Amid the slew of slasher films pumped out in the early 1980s, a few have been lost in the sands of time, available for years only in cut VHS form or rare DVDs (if they were lucky enough to even make the jump to that format) that have since gone out of print. Blood Rage (aka Nightmare at Shadow Woods) is one of those films. Currently available only on VHS and an expensive out of print DVD (which is heavily cut), it's a shame this wonderful little slasher film has to suffer anonymity while other (lesser) slasher films have been given the deluxe treatment with special edition DVD releases and some even making the transition to Blu-ray (I'm looking at you, The Dorm That Dripped Blood). The truth is, as an avid fan of these often-maligned films, Blood Rage is better than 80% of the so-called classics that have received better treatment in the area of home video.
What makes Blood Rage worthier than those other slashers and vastly underrated? Well for starters, the lead performance by Mark Soper who does a double take as the twins Terry and Todd, is among one of the better performances in slasher movie history. If you've read the plot description, you'd know that the movie is about two identical twins--one good, the other evil. Soper manages to play both roles seamlessly, which is surprising given the film's low budget origins and the genre. Each twin's facial expressions, body language, and mannerisms are contrasted perfectly to make it believable. Louise Lasser also hits the spot as the twins' mother, who slowly starts to lose it once she gets word that her son, Todd, has escaped his mental institution and may be on his way home for Thanksgiving. Little does she know that Todd is actually innocent of the crime that got him locked up as a boy--the brutal slaying of a teenage boy at a drive-in movie by way of a hatchet--and that Todd's evil brother, Terry, is actually the resident psychopath, living with her all these years undetected. It seems (or is at least assumed) that Terry's homicidal tendencies have remained dormant all these years until, one night, his mother announces her engagement and gets a phone call that Todd is on the loose. All of this is apparently enough incentive for Terry to have some fun again while probably assuming he can blame all of the new murders on the escaped Todd. And boy does he take advantage of his brother's escape. Terry hacks, stabs, and slices his way through most of the residents of the Shadow Woods apartment complex with much gusto. The gore effects in the uncut version are an 80s slasher fan's dream. The now out of print DVD edition titled Nightmare at Shadow Woods was a heavily cut presentation. We get multiple hatchet whacks to the head, an impaling, decapitations, severed limbs, bisections...the works.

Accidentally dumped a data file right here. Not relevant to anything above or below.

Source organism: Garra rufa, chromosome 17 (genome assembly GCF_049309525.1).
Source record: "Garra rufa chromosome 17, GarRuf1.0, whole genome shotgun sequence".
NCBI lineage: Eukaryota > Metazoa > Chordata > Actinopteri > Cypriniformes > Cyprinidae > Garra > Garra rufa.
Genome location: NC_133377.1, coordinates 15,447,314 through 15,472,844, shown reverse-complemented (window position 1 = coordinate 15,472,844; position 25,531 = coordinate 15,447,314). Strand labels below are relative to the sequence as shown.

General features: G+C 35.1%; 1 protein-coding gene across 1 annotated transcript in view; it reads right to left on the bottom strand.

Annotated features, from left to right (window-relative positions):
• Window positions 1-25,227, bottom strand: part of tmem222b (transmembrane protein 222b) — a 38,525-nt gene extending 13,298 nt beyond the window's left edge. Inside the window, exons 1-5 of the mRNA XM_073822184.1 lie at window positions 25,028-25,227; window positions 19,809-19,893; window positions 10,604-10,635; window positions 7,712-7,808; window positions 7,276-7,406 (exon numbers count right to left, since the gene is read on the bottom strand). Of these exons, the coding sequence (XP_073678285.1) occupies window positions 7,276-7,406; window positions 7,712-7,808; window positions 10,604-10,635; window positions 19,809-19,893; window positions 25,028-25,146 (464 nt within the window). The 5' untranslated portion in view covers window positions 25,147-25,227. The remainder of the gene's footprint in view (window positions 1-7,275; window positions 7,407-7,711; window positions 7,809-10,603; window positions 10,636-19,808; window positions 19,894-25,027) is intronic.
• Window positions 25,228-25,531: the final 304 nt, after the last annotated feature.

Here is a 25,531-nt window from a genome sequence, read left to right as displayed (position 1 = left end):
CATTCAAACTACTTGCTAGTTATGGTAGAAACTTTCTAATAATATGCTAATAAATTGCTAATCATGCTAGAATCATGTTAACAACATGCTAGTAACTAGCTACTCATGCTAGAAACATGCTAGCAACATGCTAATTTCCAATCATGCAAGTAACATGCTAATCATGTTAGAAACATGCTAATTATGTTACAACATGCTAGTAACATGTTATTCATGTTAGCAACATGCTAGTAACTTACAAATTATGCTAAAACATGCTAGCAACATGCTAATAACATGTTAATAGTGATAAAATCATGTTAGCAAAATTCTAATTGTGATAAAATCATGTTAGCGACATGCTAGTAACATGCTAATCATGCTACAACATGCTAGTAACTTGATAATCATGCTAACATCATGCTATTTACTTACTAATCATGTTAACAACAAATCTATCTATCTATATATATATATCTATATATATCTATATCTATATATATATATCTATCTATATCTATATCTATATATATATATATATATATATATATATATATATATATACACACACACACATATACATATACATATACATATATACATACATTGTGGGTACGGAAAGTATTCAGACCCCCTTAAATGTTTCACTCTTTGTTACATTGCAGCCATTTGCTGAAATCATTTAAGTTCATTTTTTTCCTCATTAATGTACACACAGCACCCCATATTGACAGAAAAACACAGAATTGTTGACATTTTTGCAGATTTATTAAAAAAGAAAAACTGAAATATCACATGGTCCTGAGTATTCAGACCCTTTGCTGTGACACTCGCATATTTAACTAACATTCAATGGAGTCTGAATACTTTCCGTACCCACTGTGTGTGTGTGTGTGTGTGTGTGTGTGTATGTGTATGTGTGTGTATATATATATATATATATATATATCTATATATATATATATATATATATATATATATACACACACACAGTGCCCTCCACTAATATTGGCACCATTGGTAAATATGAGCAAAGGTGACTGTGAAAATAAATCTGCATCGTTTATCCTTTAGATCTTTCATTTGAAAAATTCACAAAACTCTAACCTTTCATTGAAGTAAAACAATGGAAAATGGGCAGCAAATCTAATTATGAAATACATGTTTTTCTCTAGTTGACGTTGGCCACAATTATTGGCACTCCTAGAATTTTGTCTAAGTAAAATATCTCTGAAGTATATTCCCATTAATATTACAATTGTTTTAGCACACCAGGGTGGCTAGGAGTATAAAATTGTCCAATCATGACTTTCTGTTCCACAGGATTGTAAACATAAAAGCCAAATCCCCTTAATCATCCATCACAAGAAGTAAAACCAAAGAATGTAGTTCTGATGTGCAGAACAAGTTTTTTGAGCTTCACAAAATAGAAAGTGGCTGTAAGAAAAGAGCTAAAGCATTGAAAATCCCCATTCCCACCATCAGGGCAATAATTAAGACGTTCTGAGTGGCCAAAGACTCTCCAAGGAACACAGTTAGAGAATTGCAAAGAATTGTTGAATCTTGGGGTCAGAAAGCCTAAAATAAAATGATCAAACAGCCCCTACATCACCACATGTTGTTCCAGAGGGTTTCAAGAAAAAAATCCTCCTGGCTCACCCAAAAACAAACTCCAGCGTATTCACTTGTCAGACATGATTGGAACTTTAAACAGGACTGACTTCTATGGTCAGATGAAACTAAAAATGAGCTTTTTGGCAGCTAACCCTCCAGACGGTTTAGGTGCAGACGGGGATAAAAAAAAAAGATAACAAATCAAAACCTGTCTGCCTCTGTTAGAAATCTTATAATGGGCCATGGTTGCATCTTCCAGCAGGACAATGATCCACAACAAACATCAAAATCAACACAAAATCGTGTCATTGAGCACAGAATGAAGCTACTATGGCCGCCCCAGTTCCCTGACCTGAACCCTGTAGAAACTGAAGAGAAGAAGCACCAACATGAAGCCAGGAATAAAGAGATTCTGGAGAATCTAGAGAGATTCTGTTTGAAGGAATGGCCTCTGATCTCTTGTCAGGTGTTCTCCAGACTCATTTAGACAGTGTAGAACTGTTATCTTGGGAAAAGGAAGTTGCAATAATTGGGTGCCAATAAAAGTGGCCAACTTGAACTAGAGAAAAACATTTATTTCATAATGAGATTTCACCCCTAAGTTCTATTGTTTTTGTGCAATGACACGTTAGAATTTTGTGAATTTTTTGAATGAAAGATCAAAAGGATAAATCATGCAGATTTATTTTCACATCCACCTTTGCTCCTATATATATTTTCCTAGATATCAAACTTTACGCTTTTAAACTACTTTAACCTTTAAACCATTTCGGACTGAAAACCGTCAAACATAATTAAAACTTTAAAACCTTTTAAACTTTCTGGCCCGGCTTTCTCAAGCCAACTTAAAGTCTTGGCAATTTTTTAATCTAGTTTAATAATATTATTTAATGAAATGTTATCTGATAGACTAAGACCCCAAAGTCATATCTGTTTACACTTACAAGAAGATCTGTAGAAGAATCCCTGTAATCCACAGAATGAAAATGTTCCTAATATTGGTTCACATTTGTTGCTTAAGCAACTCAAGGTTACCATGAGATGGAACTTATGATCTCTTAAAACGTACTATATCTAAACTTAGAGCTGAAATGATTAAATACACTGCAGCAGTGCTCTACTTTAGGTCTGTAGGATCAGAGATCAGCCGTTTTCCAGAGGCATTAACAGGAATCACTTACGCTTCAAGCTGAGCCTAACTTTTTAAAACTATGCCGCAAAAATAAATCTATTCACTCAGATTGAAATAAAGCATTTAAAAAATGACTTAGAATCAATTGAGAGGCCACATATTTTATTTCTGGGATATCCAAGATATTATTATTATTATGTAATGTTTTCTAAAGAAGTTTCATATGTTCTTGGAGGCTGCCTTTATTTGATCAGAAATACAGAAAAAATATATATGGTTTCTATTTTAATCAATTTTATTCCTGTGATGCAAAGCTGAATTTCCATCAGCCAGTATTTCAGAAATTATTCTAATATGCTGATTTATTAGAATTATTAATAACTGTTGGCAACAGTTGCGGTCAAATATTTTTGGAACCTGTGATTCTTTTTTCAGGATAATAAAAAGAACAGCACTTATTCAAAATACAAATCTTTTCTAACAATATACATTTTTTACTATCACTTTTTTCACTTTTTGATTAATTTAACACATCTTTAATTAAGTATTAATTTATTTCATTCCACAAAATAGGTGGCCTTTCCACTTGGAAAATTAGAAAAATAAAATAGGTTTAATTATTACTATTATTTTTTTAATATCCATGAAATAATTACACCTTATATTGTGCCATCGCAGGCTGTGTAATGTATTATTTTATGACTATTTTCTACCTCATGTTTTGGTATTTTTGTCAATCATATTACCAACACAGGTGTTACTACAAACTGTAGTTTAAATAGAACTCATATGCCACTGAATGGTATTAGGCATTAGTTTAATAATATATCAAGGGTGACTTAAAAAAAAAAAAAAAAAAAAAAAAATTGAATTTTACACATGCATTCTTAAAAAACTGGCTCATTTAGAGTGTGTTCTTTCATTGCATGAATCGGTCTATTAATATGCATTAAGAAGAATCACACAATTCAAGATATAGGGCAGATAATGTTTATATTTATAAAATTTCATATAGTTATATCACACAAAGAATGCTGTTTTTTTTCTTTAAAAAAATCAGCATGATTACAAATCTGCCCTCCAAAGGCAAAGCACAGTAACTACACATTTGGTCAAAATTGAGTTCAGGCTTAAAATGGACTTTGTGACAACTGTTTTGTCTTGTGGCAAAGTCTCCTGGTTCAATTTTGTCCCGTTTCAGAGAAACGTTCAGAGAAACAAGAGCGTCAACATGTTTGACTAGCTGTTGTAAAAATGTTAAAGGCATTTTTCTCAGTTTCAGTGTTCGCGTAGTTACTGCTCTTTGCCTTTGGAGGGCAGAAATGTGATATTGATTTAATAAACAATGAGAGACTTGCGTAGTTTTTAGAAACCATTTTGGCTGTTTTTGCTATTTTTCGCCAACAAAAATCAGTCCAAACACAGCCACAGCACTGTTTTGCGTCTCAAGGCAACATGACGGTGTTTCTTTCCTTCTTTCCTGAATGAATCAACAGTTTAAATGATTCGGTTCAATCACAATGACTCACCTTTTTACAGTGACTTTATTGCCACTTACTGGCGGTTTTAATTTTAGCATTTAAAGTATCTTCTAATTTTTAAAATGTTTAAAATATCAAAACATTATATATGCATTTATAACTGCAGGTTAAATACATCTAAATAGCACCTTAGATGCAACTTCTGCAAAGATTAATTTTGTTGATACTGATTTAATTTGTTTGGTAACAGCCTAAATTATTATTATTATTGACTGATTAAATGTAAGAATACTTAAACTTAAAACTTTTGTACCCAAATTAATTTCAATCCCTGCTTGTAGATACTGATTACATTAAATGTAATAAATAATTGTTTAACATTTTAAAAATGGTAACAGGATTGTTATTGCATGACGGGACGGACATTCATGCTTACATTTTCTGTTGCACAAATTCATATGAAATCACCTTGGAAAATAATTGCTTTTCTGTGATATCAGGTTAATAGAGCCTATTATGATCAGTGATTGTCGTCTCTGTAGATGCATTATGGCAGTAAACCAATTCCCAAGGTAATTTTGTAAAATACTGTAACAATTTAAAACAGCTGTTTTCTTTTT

The music is one of the best qualities about the film and one of the things that really sets it apart from most of its brethren. It really is one of the greater slasher scores I've heard, at times reminiscent of Halloween but with a more 80s vibe that you can really dig into.
We get the usual slasher movie conventions here and there--the kids throw a party in one of the apartments while some sneak off to have sex in certain areas of the complex which proves to be a very bad idea (stay away from that pool house). Eventually, as usual with these films, things dwindle down to the final girl, Karen--a likable enough actress who, while pretty, often makes some questionable decisions regarding her safety. But once the chase is on, we get several memorable set pieces that are at times genuinely suspenseful. Terry chases Karen all over the complex as she tries in vain to get help from the now mostly dead residents. This leads to lots of unopened doors and unanswered cries for help. There is one suspenseful scene in the apartment of a dead resident where Karen attempts to call for help while hiding behind a desk as we see Terry's bloodied machete slowly enter frame off to the side as Karen watches in horror as she looks up to see Terry towering over her. Speaking of Terry, he is really enjoying himself, jokes, smiles, and all.
The movie ends in the pool house with a little "twist" if you will (and given that the movie is about twins, no, it's probably not what you're thinking).
Overall, several factors in the film elevate it above the level of many of the 80s slashers that have received far more attention and care over the years. I wish some brave company would take a chance on releasing this in its uncut form sometime in the future so slasher fans can see it and appreciate it. I gave the film a 7 for sheer entertainment purposes. It IS a slasher movie, and yes, it often suffers from all of the flaws associated with these films, but pure fun can override your film snob sensibilities at times. Especially when a movie is this fun.
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